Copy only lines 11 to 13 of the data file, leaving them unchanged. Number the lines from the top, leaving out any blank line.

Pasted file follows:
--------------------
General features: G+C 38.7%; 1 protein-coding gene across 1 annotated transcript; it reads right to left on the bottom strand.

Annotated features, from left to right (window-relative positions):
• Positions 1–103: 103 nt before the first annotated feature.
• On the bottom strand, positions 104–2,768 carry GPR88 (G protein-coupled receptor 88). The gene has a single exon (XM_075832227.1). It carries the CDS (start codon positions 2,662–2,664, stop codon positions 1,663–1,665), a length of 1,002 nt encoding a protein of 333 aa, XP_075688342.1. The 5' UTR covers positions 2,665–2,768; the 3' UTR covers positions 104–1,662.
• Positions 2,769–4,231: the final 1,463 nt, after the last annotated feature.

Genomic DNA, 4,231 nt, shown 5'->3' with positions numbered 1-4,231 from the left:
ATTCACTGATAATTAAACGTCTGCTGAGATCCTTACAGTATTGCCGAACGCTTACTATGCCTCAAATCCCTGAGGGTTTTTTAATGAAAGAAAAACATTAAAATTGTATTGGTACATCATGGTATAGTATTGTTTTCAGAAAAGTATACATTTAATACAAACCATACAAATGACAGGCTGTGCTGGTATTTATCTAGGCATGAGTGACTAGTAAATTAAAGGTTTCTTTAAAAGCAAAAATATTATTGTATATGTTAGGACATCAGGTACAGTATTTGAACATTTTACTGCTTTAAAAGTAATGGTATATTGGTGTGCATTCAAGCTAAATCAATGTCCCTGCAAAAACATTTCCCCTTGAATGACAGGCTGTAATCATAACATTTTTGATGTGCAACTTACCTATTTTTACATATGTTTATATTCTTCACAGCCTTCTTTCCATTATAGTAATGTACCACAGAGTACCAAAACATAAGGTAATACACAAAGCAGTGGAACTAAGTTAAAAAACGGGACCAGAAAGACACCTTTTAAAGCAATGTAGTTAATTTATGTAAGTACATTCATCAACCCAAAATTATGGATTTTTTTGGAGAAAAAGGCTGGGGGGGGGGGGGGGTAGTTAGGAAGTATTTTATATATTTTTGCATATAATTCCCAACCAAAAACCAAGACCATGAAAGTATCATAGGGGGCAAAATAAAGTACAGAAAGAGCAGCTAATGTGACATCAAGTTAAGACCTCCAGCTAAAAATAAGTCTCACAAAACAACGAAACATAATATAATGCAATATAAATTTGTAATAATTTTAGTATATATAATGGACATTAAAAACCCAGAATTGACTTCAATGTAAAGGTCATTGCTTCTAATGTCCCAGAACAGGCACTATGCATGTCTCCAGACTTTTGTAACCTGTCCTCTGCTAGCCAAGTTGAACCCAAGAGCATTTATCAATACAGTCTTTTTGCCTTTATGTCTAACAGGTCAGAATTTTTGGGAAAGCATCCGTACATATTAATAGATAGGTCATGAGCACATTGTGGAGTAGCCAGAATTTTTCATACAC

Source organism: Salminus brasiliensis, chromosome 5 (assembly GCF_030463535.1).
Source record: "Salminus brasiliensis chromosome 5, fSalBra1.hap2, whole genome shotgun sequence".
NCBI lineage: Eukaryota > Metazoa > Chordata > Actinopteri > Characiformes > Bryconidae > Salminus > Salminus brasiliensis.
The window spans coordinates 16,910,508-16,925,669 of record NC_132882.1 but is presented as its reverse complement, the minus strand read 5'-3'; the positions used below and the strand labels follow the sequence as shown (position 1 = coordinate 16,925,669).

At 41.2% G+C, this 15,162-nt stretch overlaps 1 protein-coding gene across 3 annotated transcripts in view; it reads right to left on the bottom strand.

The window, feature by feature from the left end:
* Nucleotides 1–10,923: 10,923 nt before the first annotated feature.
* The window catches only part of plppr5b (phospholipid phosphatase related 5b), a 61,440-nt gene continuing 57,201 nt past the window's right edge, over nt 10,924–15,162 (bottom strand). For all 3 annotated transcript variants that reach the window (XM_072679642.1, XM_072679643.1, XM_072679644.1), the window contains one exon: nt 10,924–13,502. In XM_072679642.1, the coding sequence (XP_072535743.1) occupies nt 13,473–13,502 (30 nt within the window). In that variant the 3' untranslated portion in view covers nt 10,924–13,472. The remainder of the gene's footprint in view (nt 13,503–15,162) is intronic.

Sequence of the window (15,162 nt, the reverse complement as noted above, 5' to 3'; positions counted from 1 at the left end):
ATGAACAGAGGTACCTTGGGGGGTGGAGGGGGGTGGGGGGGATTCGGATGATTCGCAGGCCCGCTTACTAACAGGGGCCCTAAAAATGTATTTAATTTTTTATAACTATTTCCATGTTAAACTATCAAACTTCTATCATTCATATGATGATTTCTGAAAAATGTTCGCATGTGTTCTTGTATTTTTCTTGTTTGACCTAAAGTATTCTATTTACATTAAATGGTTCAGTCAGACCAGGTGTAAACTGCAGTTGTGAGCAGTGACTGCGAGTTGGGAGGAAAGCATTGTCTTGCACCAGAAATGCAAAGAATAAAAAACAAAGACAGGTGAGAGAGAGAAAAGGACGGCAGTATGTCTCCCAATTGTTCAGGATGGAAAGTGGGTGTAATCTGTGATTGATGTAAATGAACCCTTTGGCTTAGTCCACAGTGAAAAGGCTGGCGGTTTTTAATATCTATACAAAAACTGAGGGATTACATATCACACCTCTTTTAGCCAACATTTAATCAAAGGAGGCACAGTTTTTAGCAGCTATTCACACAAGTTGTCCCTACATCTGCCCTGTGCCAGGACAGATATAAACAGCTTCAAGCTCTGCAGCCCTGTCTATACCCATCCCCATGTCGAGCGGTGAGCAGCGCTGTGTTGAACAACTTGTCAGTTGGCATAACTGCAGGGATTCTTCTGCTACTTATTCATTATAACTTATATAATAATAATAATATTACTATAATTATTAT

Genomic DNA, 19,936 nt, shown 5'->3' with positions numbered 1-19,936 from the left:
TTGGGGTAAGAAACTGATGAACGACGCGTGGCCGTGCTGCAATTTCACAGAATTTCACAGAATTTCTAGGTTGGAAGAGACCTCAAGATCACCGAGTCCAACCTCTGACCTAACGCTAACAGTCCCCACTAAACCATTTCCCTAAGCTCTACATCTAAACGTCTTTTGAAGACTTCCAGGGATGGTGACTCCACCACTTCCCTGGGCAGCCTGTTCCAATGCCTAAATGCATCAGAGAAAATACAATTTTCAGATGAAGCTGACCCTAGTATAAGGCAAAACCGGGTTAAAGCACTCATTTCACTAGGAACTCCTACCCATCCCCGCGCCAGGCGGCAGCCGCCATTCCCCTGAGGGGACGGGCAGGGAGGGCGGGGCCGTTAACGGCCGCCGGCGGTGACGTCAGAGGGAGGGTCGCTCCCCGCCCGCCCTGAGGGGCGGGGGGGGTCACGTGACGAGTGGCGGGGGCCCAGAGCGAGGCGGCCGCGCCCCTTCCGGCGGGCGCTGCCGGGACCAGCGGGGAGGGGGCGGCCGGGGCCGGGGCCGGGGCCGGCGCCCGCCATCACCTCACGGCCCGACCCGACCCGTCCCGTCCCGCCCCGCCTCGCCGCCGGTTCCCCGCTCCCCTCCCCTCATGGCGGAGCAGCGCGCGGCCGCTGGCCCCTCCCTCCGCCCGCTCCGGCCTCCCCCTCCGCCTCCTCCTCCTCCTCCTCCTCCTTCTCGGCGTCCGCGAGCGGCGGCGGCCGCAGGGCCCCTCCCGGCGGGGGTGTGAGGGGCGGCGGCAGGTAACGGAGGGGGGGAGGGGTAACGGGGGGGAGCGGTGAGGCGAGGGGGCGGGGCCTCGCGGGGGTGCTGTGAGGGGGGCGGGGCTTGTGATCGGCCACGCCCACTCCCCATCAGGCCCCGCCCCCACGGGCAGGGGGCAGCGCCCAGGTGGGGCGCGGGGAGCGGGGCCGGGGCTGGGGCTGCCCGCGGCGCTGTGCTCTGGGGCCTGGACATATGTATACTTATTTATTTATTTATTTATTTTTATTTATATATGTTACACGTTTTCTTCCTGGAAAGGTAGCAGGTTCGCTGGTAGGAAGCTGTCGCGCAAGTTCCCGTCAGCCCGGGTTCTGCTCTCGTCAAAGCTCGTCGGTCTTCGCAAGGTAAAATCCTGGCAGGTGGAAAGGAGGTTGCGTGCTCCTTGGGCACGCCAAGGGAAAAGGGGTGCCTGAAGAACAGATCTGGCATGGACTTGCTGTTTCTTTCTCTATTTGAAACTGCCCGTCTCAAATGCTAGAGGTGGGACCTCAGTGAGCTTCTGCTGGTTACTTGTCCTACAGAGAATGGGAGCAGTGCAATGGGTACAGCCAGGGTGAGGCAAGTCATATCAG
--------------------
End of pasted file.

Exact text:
The window spans coordinates 16,910,508-16,925,669 of record NC_132882.1 but is presented as its reverse complement, the minus strand read 5'-3'; the positions used below and the strand labels follow the sequence as shown (position 1 = coordinate 16,925,669).

At 41.2% G+C, this 15,162-nt stretch overlaps 1 protein-coding gene across 3 annotated transcripts in view; it reads right to left on the bottom strand.

The window, feature by feature from the left end: